Article | Published:

Molecular shape sorting using molecular organic cages

Nature Chemistry volume 5, pages 276281 (2013) | Download Citation

Abstract

The energy-efficient separation of chemical feedstocks is a major sustainability challenge. Porous extended frameworks such as zeolites or metal–organic frameworks are one potential solution to this problem. Here, we show that organic molecules, rather than frameworks, can separate other organic molecules by size and shape. A molecular organic cage is shown to separate a common aromatic feedstock (mesitylene) from its structural isomer (4-ethyltoluene) with an unprecedented perfect specificity for the latter. This specificity stems from the structure of the intrinsically porous cage molecule, which is itself synthesized from a derivative of mesitylene. In other words, crystalline organic molecules are used to separate other organic molecules. The specificity is defined by the cage structure alone, so this solid-state ‘shape sorting’ is, uniquely, mirrored for cage molecules in solution. The behaviour can be understood from a combination of atomistic simulations for individual cage molecules and solid-state molecular dynamics simulations.

  • Compound C48H48N12

    Ethylenediamine/triformylbenzene cage

  • Compound C72H84N12

    trans-1,2-Diaminocyclohexane/triformylbenzene cage

  • Compound C114H108N16

    trans-1,2-Diaminocyclopentane/tris(4-formylphenyl)amine cage

  • Compound C9H12

    Mesitylene

  • Compound C9H12

    4-Ethyltoluene

  • Compound C9H12

    3-Ethyltoluene

  • Compound C9H12

    2-Ethyltoluene

  • Compound C8H10

    ortho-Xylene

  • Compound C8H10

    para-Xylene

  • Compound C8H10

    meta-Xylene

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Acknowledgements

The authors acknowledge funding from the EPSRC (EP/H000925/1) and the Leverhulme Trust (F/00025/Al). A.C. is a Royal Society Wolfson award holder. The authors thank J.T.A. Jones for assistance with NMR measurements.

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Affiliations

  1. Department of Chemistry and Centre for Materials Discovery, University of Liverpool, Brownlow Hill, Liverpool, Merseyside L69 3BX, UK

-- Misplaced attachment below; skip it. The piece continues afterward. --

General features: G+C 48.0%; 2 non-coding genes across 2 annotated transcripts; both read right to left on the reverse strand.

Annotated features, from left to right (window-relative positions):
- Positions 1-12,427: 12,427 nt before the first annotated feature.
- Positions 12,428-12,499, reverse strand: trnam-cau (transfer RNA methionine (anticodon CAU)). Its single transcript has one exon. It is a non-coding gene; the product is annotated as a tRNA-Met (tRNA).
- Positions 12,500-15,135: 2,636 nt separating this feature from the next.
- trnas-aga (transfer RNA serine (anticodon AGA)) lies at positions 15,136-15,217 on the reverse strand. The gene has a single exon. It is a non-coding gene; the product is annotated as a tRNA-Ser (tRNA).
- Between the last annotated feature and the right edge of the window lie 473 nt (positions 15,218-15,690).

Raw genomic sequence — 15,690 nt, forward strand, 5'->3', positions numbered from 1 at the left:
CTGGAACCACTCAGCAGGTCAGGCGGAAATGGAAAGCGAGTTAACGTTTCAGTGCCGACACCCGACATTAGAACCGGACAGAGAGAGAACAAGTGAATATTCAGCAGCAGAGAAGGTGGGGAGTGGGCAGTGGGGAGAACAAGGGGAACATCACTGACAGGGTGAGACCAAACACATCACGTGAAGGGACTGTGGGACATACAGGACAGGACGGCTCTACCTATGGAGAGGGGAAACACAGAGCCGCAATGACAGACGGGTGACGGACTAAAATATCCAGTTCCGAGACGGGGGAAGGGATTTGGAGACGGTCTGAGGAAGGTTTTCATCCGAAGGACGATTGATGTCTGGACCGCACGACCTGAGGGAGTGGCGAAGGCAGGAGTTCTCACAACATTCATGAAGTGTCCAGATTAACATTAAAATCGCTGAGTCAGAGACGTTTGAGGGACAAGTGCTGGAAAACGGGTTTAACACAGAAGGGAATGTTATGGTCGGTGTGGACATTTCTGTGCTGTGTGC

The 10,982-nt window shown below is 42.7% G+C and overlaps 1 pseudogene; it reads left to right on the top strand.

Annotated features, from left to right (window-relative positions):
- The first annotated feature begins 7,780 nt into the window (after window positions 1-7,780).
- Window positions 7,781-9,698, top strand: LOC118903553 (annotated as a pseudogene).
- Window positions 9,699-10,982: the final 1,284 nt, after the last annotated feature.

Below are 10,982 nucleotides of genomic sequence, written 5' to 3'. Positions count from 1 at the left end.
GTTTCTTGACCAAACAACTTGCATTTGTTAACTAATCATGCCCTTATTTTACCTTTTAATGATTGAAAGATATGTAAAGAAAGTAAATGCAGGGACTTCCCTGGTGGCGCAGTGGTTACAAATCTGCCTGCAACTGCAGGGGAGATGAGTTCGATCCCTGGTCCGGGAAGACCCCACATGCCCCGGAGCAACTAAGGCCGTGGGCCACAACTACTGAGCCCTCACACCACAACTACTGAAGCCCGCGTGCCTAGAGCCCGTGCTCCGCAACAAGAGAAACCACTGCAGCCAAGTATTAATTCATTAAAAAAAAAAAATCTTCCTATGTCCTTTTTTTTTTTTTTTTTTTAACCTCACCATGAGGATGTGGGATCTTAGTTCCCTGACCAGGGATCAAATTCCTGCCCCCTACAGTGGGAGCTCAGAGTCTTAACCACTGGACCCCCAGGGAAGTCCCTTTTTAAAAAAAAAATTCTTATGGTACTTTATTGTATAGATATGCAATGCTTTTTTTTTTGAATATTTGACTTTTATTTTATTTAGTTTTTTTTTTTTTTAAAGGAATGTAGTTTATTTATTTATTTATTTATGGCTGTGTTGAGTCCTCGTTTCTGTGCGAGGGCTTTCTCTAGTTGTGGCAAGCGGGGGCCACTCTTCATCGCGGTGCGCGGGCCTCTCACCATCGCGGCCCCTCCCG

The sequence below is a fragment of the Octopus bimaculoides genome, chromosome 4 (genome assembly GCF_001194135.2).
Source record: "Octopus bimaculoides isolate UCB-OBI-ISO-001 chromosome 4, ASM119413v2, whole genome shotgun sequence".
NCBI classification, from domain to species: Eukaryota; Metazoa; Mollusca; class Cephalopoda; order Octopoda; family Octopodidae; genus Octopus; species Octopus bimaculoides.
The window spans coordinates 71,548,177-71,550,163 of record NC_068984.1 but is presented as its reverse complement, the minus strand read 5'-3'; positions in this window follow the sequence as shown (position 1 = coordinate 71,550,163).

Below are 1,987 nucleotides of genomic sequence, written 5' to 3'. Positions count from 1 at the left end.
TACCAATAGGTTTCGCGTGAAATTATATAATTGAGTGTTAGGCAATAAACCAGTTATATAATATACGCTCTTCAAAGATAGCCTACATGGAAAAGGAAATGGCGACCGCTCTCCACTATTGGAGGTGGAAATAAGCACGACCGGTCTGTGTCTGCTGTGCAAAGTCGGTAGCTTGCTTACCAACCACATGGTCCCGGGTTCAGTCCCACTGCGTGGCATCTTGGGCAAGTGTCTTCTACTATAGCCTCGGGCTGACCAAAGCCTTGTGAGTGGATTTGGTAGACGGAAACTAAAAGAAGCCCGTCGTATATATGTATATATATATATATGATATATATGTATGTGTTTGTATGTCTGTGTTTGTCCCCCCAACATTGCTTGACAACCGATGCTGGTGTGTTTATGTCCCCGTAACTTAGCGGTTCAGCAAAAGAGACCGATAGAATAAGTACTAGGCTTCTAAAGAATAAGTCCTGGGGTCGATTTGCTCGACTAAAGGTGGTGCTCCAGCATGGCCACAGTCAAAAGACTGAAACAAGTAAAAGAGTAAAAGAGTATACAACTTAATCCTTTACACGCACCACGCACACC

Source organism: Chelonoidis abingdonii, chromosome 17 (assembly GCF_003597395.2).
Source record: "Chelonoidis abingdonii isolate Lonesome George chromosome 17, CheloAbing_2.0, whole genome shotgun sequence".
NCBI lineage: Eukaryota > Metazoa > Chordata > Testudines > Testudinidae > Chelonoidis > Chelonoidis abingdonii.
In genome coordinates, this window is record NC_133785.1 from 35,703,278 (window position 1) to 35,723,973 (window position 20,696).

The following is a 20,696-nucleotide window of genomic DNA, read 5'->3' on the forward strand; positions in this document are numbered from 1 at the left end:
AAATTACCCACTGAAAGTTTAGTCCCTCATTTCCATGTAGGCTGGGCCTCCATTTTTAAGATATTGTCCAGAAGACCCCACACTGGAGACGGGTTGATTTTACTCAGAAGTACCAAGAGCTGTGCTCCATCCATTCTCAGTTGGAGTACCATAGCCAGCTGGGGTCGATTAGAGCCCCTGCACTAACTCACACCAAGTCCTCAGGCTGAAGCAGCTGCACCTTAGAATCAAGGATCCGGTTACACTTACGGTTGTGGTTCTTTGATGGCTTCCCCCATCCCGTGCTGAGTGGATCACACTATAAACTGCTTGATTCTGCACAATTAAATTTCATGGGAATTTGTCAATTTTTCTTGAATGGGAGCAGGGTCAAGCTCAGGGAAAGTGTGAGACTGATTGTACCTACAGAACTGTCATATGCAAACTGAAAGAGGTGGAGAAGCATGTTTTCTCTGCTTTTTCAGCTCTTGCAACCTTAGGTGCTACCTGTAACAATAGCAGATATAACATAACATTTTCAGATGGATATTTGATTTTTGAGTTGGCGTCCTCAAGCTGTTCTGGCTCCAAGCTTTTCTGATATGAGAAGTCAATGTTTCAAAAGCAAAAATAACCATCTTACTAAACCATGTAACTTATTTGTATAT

• Tamoghna Mitra
    • , Kim E. Jelfs
    • , Marc Schmidtmann
    • , Adham Ahmed
    • , Samantha Y. Chong
    • , Dave J. Adams
    •  & Andrew I. Cooper

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Contributions

A.C. conceived the project. T.M., D.A. and A.C. designed the experiments. T.M. prepared the cages and carried out the sorption experiments. K.J. conceived the modelling strategy and performed the molecular simulations. M.S. solved the single-crystal structures and S.C. refined the powder X-ray diffraction data. T.M. and A.A. performed the breakthrough experiments.

Competing interests

The authors declare no competing financial interests.

Corresponding author

Correspondence to Andrew I. Cooper.

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Crystallographic information files

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    Supplementary information

    Crystallographic data for the complex between mesitylene and compound CC3

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    Supplementary information

    Crystallographic data for the complex between meta-xylene and compound CC3

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    Supplementary information

    Crystallographic data for the complex between para-xylene and compound CC3 at 100K

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    Supplementary information

    Crystallographic data for the complex between para-xylene and compound CC3 at 295K

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DOI

https://doi.org/10.1038/nchem.1550

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